Gini Dietrich 

You know, it’s interesting, you say that, because I have found that on both ends of the spectrum where it the they’re not spending that much money, but they’re there, they the budget is a Datsun and they want the Porsche services. And they micromanage and they are squeaky wheels. And then you see that on the other end of the spectrum to like what you just described. So if you can figure out what that middle piece is where they have just enough investment or skin in the game, and can give and, and treat you like a true, you know, you don’t like partner, but a true value valuable asset to the business to their business, your that’s where you’re going to find the real success.

Chip Griffin 

Yeah, and I think that’s why it’s so important for agencies to clearly define who their ideal clients are. Because Because that’s, that’s where you don’t get yourself into trouble. That’s where you’re in a position where you you know, exactly who you’re looking for, and importantly, who you’re not looking for. And so, so you can very easily weed out a lot of the bad Goldilocks clients by, you know, by specifying size, or revenue, or number of employees or lifecycle stage or whatever, there’s a lot of different ways, and it’s not going to be the same for every industry, it sort of depends on what your actual specialties are. But there’s a lot of things that you can do so that at a glance, you can tell whether this is more likely than not to be someone who is falling at one end of the spectrum.

Gini Dietrich 

And I like the I like that you call it the Goldilocks philosophy, because I think that’s really interesting. I mean, just write down the word Goldilocks, stick it on a post it note and put it on your computer. And that will remind you every time you have a conversation to remember that it’s not too little, it’s not too hot, not too cold. It’s just right.

Chip Griffin 

Yeah, and, you know, I think I’m one of those people I like to come up with, you know, acronyms or analogies or those kinds of things, because I think it helps people remember the principles more and it Yeah, it does make it easier for you to sort of just to sit there and say to yourself, you’re having a conversation with a prospect and say, Ah, you know, Goldilocks principle? Right. And, and so it, I think it does improve the recall, it’s completely unscientific, I am not a researcher, I don’t have a PhD, blah, blah, blah. But, but I do think it’s helpful. And I think that the, you know, the The other thing that this can be helpful with is it gives you the ability to hold more firm on your pricing as well. Because you can run into a lot of problems. If you are adjusting your pricing dramatically for individual clients, it generally happens at the lower end where you try to do everything you can to find something so that, that that client can afford to use you and so you, you sit there and you’re like okay, well, if I take this out, and I take that out, I can get this in so that it’s just above, you know, where they where they can afford it. And so you know that that that sounds good, it feels good, maybe even closes the business, but then you you’re in a position where you’ve just barely crept in within the budget of the prospect. And that is not helpful. And, and we now have, we have an additional guest on the show for those of you who are in audio land.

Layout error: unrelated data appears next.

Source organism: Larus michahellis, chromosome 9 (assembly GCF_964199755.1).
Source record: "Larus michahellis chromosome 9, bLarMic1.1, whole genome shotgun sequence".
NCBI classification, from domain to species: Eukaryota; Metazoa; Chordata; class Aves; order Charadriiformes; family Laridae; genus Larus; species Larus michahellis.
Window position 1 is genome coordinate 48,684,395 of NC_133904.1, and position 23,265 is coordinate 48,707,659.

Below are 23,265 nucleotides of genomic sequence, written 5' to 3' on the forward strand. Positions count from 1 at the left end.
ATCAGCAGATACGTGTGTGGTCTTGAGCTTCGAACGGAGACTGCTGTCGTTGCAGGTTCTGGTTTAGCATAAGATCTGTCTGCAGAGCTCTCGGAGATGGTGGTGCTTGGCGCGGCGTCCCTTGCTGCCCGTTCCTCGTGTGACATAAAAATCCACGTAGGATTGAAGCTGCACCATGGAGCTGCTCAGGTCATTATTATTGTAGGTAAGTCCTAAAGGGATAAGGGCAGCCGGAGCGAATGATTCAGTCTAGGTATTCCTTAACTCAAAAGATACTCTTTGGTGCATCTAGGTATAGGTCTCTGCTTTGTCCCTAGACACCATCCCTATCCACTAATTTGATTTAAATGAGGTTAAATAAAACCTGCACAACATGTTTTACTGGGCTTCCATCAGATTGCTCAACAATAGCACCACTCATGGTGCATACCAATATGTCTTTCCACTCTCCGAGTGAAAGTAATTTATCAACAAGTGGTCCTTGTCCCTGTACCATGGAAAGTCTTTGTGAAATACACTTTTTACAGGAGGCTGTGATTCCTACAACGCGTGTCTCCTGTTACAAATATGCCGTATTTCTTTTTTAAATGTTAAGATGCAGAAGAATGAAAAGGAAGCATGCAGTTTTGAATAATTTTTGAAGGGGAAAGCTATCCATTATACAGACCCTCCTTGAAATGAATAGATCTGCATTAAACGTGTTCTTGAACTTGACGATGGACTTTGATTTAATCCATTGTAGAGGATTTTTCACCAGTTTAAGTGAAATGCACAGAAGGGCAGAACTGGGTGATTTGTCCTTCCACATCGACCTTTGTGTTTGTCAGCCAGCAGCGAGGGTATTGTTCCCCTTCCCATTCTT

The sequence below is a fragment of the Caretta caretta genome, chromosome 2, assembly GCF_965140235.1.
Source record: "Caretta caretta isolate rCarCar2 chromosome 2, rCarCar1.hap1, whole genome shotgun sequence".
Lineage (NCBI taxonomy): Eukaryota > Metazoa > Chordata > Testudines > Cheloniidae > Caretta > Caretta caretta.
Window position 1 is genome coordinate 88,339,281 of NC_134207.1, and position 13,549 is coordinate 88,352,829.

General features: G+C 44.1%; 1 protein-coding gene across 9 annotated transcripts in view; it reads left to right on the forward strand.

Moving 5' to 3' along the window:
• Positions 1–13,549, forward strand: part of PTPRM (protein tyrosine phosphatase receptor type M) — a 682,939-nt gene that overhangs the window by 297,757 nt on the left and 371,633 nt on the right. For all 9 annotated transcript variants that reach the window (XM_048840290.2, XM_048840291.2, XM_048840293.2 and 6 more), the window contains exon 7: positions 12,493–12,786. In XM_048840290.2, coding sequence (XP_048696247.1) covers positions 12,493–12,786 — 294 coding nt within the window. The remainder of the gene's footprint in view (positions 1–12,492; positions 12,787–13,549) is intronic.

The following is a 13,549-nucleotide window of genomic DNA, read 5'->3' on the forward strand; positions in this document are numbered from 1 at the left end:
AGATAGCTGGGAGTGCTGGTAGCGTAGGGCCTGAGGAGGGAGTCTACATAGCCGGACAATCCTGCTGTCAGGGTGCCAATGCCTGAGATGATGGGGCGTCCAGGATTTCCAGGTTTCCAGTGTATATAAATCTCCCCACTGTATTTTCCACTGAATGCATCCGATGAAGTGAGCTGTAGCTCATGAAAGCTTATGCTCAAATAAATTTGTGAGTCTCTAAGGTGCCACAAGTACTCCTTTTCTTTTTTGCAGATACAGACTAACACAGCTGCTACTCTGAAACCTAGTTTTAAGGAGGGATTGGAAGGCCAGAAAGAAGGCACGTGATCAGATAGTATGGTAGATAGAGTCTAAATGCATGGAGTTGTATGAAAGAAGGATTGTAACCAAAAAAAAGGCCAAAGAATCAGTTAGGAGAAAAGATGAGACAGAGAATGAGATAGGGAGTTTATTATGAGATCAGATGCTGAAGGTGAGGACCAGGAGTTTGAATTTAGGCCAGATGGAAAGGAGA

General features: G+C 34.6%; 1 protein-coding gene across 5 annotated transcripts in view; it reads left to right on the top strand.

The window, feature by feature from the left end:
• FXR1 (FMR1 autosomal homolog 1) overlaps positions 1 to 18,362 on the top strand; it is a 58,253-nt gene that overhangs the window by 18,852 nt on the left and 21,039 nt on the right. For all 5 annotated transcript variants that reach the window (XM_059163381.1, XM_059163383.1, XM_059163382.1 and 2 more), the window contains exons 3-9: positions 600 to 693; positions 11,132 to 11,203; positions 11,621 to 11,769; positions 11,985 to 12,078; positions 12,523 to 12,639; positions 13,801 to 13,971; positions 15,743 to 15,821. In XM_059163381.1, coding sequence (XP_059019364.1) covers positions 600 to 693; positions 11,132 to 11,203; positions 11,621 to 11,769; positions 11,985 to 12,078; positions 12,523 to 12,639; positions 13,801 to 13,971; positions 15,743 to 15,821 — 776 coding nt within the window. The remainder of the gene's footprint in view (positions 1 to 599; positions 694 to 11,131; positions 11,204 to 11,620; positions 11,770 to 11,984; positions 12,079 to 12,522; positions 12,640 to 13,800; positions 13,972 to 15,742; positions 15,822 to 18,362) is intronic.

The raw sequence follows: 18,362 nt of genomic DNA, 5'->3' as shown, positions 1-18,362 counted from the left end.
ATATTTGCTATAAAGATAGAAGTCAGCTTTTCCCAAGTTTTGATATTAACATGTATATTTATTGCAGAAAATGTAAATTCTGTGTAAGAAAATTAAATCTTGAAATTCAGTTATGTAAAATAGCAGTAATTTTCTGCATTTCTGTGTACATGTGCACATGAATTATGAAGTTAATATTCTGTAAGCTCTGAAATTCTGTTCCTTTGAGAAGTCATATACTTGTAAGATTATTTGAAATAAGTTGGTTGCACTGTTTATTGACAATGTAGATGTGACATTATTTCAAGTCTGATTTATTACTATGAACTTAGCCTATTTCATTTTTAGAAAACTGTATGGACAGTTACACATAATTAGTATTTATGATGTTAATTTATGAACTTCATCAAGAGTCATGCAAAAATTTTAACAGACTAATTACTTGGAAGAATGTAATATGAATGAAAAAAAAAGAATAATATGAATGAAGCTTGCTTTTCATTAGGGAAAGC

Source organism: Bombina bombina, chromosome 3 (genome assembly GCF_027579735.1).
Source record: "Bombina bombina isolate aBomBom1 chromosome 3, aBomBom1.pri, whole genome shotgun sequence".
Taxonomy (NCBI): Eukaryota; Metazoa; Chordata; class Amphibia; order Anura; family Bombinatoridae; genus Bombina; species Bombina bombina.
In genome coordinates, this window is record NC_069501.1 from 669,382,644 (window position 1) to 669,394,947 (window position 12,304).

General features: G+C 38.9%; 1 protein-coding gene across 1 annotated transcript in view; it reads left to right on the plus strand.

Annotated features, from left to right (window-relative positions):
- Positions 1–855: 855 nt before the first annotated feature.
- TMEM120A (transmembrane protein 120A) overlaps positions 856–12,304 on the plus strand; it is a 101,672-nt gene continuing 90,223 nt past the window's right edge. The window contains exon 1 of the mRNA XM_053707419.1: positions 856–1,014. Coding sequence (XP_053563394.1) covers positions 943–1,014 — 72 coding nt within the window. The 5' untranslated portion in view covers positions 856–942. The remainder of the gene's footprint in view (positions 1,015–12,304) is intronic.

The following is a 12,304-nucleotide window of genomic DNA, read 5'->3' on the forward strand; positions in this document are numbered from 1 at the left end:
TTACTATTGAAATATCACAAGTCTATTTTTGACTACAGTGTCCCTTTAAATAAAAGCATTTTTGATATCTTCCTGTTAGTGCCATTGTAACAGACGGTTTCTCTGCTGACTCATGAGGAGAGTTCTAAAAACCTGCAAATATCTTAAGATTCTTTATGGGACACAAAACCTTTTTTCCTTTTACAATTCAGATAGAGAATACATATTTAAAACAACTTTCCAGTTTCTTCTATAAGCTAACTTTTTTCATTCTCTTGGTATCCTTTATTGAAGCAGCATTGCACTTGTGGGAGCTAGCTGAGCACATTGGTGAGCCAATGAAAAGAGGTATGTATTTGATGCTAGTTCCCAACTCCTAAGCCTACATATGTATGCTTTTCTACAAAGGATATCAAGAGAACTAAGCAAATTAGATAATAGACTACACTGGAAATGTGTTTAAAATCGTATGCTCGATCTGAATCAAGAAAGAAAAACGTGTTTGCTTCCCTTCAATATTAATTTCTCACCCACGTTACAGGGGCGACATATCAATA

Gini Dietrich 

I just looked over and there is a hamster on my shoulder, which I was not expecting.

Chip Griffin 

Nobody really I think is ever expected to have a hamster on their shoulder.

Yeah.

Chip Griffin 

Yeah, that’s not just right. That is that is too hot, too cold and everything else. Yeah. Yeah. Well,

Gini Dietrich 

taken seriously when this stuff happens. So right.

Chip Griffin 

But so but but so having those pricing parameters, you know, helps you not just at the low end also helps you at the high end too, because there’s also the tendency, if all of a sudden you’re in talks with a client that’s much bigger than anyone you’ve ever dealt with before. And so you start figuring out, okay, well, how can I price it higher? You know, because I know they’ve got the deep pockets, but that higher price may still be inconsequential to them. If you’ve dealt primarily with with SMEs and all of a sudden, you know, you’re dealing with, you know, a Walmart or an Exxon or something like that. their budgets are wildly different. And so what seems big to your normal clients is going to be a drop in the bucket for those guys. And so you know, you want to be careful that you’re not, you know, adjusting your pricing in there. So this is where you need to have a set idea for what your prices are. And it’s why I love being transparent with prospects, because it allows them to make their own Goldilocks determination before they’re even wasting your time with detailed conversations. Right?

Gini Dietrich 

Right. I totally agree with that. And I would also add to that, that, especially if you’re going out, if you’re accustomed to working with SMEs, and then you start to build your as your agency, and you start to work with larger clients, you may meet, you may think, Oh, my gosh, you know, I’m accustomed to being paid five grand a month or three grand a month. And now I’m going to make $20,000 a month, which for you, that’s huge. But for the larger clients, when they’re they have other agencies that are charging 50 or 60, that are going to charge 50 or $60,000 a month. They wonder what’s wrong with you? Well, what’s wrong with these guys? Why are they so much cheaper, and so there’s that that psychology piece of it too, which I keep coming back to the psychology piece of it, but you have to really understand buying patterns on how human beings make decisions as you’re going into a different type of prospect.

Chip Griffin